Wild Animals/Weasel or ferret?

Advertisement


Question
I found an animal in my driveway(unfortunately dead) it looks like a black footed ferret to me,however it is smallabout 16 inches with tail,iy is white with brownish red , it has black feet & a black tip on tail. It's face is completely whitewith pointy nose(no mask around eyes) I live @ the base of latir peak questa new mexico. Any info would be appreciated.   Thank you

Answer
Dear Jason

Thank you for your question. I also wish to thank the authors of the websites I used.

http://infohost.nmt.edu/~klathrop/FGmammals.htm#Blackfootedferret says that the black-footed ferret lives in New Mexico. Your animal had the black tail tip and black legs of a black-footed ferret, but not the distinctive mask.

http://www.wildlife.state.nm.us/conservation/documents/FerretPoster.pdf compares the black-footed ferret with a long-tailed weasel and a European ferret. I don't believe you saw a long-tailed weasel, but you may have seen a polecat ferret, which retained the black tail tip and black feet of a polecat, but not the mask.  http://www.blackfootedferret.org/animal-profile shows some young black-footed ferrets, but they already have the mask.

If you took any photos of the animal, please contact me, as the black-footed ferret is a bery rare animal, but does live in New Mexico.

All the best

Jonathan

Wild Animals

All Answers


Answers by Expert:


Ask Experts

Volunteer


Jonathan Wright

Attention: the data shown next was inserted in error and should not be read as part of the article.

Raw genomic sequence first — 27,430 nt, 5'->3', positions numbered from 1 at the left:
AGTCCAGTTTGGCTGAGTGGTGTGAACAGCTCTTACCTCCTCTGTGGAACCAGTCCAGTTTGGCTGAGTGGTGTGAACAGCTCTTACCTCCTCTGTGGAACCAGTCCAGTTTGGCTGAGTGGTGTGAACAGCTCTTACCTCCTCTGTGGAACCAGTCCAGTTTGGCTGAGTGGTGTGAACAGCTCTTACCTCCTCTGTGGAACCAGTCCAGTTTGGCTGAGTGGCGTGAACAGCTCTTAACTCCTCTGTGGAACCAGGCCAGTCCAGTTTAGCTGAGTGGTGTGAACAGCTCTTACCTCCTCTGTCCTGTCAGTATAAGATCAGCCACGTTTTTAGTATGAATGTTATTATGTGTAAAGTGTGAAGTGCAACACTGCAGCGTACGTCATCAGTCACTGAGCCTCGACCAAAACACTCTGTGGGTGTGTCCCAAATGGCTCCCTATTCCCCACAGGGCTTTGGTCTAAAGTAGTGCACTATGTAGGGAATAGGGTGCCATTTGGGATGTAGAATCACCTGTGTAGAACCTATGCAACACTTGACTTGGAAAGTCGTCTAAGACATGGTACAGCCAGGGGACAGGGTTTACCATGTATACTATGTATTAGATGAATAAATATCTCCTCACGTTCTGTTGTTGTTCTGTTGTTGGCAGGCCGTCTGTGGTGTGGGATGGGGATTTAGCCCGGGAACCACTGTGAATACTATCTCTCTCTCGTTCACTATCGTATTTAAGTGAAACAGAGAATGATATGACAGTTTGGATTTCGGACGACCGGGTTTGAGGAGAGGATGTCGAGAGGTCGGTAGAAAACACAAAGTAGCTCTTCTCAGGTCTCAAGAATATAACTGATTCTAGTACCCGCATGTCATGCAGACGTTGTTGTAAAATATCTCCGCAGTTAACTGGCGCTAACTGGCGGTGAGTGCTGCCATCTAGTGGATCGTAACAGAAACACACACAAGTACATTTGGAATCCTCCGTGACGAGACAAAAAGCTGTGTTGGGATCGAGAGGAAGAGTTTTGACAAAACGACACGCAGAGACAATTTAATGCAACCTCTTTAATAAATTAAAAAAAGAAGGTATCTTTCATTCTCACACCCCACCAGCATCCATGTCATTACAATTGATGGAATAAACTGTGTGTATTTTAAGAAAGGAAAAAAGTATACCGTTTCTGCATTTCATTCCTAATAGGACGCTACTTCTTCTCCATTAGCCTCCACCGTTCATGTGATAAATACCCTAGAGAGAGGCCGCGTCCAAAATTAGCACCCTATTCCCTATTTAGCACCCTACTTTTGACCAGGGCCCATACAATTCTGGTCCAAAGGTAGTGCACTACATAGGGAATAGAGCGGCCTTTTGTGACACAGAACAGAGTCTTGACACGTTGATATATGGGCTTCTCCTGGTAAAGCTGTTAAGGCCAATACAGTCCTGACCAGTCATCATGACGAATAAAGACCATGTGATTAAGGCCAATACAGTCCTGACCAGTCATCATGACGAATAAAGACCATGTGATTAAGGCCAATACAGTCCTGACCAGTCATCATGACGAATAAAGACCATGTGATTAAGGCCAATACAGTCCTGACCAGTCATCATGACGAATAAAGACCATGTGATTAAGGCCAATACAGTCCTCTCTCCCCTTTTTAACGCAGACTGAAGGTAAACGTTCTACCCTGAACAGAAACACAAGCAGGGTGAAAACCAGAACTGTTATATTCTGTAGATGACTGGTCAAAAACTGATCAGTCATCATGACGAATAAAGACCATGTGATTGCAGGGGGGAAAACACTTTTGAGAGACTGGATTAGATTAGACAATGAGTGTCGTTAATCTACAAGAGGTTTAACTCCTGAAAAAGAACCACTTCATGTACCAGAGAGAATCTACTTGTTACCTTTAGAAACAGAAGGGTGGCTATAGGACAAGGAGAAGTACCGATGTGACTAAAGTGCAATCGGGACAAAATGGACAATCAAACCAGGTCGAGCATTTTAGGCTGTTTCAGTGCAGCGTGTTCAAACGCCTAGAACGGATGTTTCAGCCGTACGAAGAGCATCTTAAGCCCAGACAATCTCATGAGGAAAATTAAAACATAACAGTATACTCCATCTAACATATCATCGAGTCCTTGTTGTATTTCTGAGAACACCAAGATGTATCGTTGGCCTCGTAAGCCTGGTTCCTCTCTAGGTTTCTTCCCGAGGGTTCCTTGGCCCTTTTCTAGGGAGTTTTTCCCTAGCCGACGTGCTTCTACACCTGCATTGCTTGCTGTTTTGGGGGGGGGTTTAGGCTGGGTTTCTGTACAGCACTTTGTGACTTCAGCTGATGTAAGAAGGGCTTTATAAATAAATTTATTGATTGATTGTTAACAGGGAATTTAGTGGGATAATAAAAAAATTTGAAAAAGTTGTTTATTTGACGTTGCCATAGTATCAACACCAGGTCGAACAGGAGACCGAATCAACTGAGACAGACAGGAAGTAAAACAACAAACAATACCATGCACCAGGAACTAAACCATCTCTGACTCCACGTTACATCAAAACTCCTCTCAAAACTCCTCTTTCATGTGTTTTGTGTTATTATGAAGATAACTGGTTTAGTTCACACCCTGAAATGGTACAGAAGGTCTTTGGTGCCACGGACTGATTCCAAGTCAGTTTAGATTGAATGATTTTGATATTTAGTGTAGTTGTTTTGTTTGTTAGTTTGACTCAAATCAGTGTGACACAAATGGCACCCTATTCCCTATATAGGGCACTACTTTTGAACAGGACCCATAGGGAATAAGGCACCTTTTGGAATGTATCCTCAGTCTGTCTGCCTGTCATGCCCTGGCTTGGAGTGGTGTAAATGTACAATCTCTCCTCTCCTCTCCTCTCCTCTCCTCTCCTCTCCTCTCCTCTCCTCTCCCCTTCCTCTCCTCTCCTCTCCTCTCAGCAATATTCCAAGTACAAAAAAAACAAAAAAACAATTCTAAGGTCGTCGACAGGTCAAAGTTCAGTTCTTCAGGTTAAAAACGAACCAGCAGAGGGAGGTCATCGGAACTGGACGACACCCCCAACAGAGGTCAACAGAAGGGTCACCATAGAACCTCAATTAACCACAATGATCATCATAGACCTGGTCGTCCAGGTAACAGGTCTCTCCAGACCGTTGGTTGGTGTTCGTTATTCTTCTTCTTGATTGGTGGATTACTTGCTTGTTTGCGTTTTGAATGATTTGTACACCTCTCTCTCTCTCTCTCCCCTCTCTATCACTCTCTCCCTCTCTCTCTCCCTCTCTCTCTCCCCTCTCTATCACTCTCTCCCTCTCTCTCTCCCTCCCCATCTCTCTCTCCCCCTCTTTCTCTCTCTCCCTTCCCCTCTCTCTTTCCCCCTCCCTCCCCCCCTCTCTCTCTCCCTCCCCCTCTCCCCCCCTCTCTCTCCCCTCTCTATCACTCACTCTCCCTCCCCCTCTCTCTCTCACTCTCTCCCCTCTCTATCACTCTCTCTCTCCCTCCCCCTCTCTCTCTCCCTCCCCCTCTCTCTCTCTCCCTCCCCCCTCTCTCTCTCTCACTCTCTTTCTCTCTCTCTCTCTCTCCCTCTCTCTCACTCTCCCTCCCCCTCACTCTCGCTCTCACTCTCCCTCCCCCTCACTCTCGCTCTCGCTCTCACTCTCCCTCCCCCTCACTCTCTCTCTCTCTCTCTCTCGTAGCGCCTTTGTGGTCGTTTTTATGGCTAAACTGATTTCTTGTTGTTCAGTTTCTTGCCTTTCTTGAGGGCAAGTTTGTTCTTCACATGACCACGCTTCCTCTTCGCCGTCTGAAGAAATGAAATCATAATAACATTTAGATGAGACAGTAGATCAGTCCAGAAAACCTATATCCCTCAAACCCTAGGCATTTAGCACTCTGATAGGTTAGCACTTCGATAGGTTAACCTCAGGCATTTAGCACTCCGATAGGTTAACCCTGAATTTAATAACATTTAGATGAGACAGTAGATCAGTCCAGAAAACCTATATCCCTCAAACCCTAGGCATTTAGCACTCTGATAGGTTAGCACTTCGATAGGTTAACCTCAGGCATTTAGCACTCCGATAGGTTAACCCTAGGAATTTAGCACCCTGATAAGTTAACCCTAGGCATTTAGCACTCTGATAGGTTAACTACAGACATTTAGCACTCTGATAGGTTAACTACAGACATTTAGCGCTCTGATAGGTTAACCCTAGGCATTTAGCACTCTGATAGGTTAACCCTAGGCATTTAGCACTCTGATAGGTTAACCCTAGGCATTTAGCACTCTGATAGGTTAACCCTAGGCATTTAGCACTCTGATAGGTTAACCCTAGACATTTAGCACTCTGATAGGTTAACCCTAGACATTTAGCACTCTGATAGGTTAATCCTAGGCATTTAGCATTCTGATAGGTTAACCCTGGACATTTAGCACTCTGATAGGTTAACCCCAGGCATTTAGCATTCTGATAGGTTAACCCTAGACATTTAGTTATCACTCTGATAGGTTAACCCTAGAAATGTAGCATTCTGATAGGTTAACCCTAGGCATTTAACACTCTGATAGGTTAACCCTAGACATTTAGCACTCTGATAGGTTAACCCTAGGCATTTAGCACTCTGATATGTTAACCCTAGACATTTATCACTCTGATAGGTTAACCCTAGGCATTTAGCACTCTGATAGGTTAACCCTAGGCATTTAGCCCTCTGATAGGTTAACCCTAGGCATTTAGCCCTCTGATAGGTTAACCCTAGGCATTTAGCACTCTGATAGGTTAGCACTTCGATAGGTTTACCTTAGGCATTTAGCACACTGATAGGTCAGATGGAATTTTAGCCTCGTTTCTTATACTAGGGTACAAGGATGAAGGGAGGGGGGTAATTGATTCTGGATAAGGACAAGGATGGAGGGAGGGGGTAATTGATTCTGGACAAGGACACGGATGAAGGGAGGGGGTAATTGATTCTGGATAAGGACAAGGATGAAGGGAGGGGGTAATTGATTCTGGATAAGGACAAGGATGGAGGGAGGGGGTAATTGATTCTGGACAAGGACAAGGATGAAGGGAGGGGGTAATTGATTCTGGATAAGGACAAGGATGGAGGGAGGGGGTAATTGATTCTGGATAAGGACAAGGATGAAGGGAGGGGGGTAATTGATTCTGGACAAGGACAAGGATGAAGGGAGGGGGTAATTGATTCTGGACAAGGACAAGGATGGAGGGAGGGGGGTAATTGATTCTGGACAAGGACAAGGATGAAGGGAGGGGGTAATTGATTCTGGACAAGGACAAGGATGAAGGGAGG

Expertise

I can answer questions about wild mammals and other animals, as well as extinct animals and zoos. I am not an expert about every animal species. I can look up information from books and the internet, but can't verify if all the information is true. Please don't ask questions about: 1. Pets. I am not a vet. Please contact a vet if your pet is ill. You may need to spend some money if you want your pet to live. Don't get a pet if you don't know how to look after it and if you can't provide it with the space, food and possible companions that will help it live a healthy life. Don't take animals from the wild, unless they are ill and/or injured and you can protect them until a wildlife charity can help. It is cruel to take animals from their parents, especially if the parents will look for the babies, while putting their other babies at risk. You may be breaking the law by keeping wild animals or you may need a licence to look after some species. Please check with a local wildlife group. 2. Eggs: Please don't remove eggs from nests. The mother birds provide the right temperature for the eggs and won't sit on them if the temperature is warm enough for them to develop naturally. It is illegal to remove eggs of some species and, unless you have an incubator or a broody hen, the egg may not develop. If you are allowed to touch the eggs, you can candle them to see if they are fertile. If theys aren't fertile, they won't hatch. 3. Fights: Please don't ask about fights between different animals. These questions assume that individuals of two species fight each time they meet and that one species will always be victorious over another. This is untrue. There are cases where a live mouse has been fed to a venomous snake, bitten the snake leading to the snake's demise. 4: Diseases: Please ask doctors or other medical experts about diseases that you may catch from animals. I can't advise on how to deal with viruses, bacteria etc.

Experience

I have a zoology degree and have been interested in animals since I was two. I am a zoo volunteer at London Zoo. I have appeared on a BBC Radio Quiz, 'Wildbrain'.

Organizations
WWF. ZSL. Natural History Museum. RSPB. London Bat Group.

Publications
Newsletters of London Zoo volunteers and the London Bat Group

Education/Credentials
BSC degree in Zoology. 'A' level in Zoology. 'O' Level in Biology.

©2016 About.com. All rights reserved.